Whiteout Conditions, the band’s seventh studio album, again makes liberal use of the arpeggiator. And while this album doesn’t have quite as many hits packed into it as Brill Bruisers (which was, after all, about the hit songwriting factories of New York City in the 1960s), it’s still a dynamic, high-energy indie musical feast.

The album features propulsive, synth-driven pop-rock, with fabulous vocals and mesmerizing harmonies from singer-songwriter Newman, Case, and Canadian keyboardist, Kathryn Calder. Newman’s tightly packed, crisp lyrics are meaningful and thought-provoking.

By the way, absent from this New Pornographers album is co-founder, Bejar, who was busy with his other band, Destroyer, at the time this was recorded.

Track highlights: The album explodes out of the starting gate with “Play Money,” with its rapid-fire rhythm, multiple layers of sweet and fuzzy synths and Case’s lead vocals effortlessly rising and falling.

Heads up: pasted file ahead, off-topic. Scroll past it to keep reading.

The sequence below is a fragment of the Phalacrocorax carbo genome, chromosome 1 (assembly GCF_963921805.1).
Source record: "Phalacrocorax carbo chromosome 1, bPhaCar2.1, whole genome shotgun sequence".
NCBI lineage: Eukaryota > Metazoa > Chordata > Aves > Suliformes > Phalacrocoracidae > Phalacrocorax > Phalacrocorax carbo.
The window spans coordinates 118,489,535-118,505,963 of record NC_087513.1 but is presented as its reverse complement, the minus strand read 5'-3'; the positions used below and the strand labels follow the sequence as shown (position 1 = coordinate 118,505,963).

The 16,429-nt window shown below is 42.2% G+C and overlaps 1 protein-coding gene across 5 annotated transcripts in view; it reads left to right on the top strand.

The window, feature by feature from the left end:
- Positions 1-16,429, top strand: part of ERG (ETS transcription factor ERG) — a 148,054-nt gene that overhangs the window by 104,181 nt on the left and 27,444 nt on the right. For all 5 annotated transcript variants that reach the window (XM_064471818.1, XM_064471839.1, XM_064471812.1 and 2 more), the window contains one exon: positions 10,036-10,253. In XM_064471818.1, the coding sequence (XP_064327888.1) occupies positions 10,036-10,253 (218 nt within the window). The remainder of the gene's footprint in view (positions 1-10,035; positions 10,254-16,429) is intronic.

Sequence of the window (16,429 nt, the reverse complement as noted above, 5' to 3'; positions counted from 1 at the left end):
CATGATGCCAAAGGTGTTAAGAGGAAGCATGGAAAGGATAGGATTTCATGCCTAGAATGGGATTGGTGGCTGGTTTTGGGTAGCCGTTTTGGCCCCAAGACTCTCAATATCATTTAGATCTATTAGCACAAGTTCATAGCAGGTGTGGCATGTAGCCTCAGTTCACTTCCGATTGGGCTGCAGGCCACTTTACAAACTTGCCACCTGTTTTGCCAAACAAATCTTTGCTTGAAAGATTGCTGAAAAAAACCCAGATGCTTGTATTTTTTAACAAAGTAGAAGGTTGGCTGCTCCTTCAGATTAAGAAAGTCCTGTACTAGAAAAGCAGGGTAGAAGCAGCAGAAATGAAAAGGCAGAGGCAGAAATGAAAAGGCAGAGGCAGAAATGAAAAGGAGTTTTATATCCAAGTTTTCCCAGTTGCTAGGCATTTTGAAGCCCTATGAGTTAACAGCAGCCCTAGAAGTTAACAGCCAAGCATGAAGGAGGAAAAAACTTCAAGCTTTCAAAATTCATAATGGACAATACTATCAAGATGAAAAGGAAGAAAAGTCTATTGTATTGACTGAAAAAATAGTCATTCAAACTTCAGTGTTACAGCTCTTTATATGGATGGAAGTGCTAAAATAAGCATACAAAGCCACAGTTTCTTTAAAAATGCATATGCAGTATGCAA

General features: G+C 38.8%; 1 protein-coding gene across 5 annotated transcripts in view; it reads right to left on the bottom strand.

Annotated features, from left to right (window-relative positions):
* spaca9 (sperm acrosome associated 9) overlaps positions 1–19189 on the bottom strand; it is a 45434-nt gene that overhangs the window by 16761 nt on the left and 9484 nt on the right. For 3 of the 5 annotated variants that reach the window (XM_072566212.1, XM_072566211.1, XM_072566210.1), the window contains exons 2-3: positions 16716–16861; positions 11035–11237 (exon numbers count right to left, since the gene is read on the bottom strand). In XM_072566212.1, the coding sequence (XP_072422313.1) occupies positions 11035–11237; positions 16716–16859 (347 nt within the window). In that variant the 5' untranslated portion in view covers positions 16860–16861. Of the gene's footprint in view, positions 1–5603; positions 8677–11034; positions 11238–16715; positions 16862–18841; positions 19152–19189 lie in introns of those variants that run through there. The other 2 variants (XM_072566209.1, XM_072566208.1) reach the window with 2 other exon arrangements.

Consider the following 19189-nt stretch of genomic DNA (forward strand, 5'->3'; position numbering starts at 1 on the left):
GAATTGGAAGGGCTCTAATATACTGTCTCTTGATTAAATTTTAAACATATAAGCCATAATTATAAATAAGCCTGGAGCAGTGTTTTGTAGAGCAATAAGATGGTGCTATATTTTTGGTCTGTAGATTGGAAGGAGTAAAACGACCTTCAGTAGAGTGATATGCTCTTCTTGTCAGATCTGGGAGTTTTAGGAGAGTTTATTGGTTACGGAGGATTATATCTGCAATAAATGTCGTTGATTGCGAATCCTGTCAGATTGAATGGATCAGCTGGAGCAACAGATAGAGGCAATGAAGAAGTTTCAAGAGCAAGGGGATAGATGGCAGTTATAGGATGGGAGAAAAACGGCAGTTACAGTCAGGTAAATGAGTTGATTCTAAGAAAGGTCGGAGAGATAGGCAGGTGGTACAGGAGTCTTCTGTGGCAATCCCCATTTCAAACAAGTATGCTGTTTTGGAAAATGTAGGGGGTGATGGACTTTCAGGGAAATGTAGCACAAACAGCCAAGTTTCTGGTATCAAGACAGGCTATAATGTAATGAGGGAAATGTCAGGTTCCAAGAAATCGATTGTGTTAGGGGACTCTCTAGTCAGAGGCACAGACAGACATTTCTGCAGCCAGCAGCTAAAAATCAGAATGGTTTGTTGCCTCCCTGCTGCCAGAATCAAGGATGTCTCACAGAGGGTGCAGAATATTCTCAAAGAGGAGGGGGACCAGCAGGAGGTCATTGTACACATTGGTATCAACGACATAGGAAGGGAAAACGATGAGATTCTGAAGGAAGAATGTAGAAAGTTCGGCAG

On the title track, Newman takes the lead, backed by strong harmonies from Case and Calder. It’s anthemic, with the arpeggiator creating a jittery, skittering landscape.

On to track 3, the biggest hit of this collection. “High Ticket Attractions” features Newman and Calder on call-and-response vocals, with rich harmonies and big synth chords in the chorus.

Track 10, “Clockwise,” starts with angelic backing vocals and builds into a driving road song with wonderful imagery painted by Newman’s lyric, “In the valley of the lead singers.”

The album closes with a throwback 70s feeling on “Avalanche Alley.”